Swimming Champions draw attention to Plastic pollution
By Jessica Kane on Tuesday, March 12, 2019
British synchronised swimmers Kate Shortman, 17 and 18-year-old Isabelle Thorpe took on the challenge of performing their World Championship routine in a swimming pool littered with plastic drinking bottles, containers, toiletries and carrier bags.
Striking pictures highlight how synchronised swimmers struggled to perform their routine in a pool full of plastic to reinforce the need to tackle global environmental problems.
In such conditions, it is unsurprising that the pair struggled to perform their usually effortless routine. Isabelle said: ‘Trying to do our routine in a pool full of plastic was really hard. We kept getting our legs stuck in the bags and bopping our heads on bottles.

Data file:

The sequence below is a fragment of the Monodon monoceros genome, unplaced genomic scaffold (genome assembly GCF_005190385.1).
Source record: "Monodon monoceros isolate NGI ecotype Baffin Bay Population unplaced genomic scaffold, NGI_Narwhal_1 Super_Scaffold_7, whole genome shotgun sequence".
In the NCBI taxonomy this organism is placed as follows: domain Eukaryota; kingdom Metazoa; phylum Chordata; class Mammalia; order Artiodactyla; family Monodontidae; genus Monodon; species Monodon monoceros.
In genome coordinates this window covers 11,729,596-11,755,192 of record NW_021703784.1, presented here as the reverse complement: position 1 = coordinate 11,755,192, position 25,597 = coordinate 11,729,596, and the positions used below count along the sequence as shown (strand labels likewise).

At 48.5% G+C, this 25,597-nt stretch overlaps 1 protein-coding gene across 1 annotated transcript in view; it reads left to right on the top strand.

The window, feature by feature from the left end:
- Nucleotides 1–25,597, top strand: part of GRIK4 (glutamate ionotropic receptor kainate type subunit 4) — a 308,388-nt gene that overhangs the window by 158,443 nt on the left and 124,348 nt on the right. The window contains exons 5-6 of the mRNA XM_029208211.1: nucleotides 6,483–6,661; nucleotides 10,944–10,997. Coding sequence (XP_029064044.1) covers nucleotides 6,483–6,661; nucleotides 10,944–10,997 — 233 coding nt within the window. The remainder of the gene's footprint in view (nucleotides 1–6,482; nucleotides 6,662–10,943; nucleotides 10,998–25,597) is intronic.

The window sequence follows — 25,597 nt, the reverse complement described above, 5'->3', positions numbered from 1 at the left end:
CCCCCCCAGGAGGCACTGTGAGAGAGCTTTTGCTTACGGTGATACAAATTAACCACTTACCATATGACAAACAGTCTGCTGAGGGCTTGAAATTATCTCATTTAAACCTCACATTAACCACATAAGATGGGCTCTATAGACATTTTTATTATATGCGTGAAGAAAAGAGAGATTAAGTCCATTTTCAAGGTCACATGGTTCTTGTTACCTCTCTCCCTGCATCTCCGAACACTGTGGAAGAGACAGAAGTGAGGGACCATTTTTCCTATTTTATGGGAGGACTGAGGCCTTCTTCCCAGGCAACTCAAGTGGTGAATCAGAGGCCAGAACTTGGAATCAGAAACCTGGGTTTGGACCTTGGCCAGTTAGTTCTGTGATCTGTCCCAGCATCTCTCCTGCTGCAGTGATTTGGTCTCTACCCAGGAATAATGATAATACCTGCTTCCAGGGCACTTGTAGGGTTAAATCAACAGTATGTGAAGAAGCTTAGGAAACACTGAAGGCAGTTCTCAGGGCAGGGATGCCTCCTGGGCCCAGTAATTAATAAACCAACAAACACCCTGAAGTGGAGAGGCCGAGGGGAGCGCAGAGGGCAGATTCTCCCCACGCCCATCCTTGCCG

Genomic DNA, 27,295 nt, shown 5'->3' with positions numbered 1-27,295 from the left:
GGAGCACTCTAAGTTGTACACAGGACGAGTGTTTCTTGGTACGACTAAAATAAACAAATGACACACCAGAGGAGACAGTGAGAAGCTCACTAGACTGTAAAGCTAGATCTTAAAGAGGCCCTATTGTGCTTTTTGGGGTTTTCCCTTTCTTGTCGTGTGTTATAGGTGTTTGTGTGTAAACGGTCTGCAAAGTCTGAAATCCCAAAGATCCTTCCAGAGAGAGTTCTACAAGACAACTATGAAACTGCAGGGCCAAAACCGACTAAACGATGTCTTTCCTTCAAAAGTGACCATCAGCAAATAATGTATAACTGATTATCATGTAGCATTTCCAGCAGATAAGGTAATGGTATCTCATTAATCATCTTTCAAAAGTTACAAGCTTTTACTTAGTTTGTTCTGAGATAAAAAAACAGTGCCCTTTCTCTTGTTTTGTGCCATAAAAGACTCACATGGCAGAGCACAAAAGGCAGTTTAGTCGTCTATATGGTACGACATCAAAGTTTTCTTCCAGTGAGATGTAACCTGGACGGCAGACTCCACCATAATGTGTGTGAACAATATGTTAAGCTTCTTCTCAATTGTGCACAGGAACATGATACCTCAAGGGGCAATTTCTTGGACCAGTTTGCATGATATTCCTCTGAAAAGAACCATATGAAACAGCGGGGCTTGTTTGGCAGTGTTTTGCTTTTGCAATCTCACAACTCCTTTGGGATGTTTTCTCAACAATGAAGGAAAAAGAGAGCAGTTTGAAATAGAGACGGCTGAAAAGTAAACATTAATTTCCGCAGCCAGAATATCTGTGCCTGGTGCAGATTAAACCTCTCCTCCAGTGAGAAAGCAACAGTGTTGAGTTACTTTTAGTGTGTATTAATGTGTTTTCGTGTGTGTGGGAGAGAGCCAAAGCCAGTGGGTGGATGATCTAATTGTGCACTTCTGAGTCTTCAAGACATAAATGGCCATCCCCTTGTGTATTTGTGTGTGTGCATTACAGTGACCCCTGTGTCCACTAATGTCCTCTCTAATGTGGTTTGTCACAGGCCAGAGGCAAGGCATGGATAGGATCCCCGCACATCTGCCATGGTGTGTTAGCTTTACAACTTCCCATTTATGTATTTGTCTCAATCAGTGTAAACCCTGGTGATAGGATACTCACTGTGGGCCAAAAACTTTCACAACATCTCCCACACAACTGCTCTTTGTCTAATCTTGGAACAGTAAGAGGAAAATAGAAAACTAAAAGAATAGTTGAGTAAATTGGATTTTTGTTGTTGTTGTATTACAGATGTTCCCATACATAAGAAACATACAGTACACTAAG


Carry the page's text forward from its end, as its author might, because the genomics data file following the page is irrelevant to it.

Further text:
The challenge was made by the Big Bang Fair to bring attention to how young people are using their science, technology, engineering and maths skills to address environmental issues such as the impact of plastic pollution in the oceans.
The Big Bang Fair has revealed that nearly a third (28%) of young people say they want to see the oceans being revolutionised by science, technology, engineering and maths. Indeed, organisers say entrants to the big bang competition, which sees young people entering their innovative designs as part of the fair, are increasingly focusing on the environment.
After the performance Isabelle stated: ‘It really hit home how awful it must be for the poor turtles and other sea life that go through that every day, so to hear so many people our age are using science and technology to come up with solutions to help this situation for the future is really great.’
Kate adds, “There’s no doubt that plastic in our oceans is already a huge issue, with consequences on the daily lives of future generations unless we do something about it, so it’s fantastic that young people are encouraging people to take responsibility and change their behaviour towards plastics.”
The Big Bang Fair is a free event that aims to get youths to use their scientific and engineering skills, it takes place at the NEC in Birmingham 13-16th March 2019.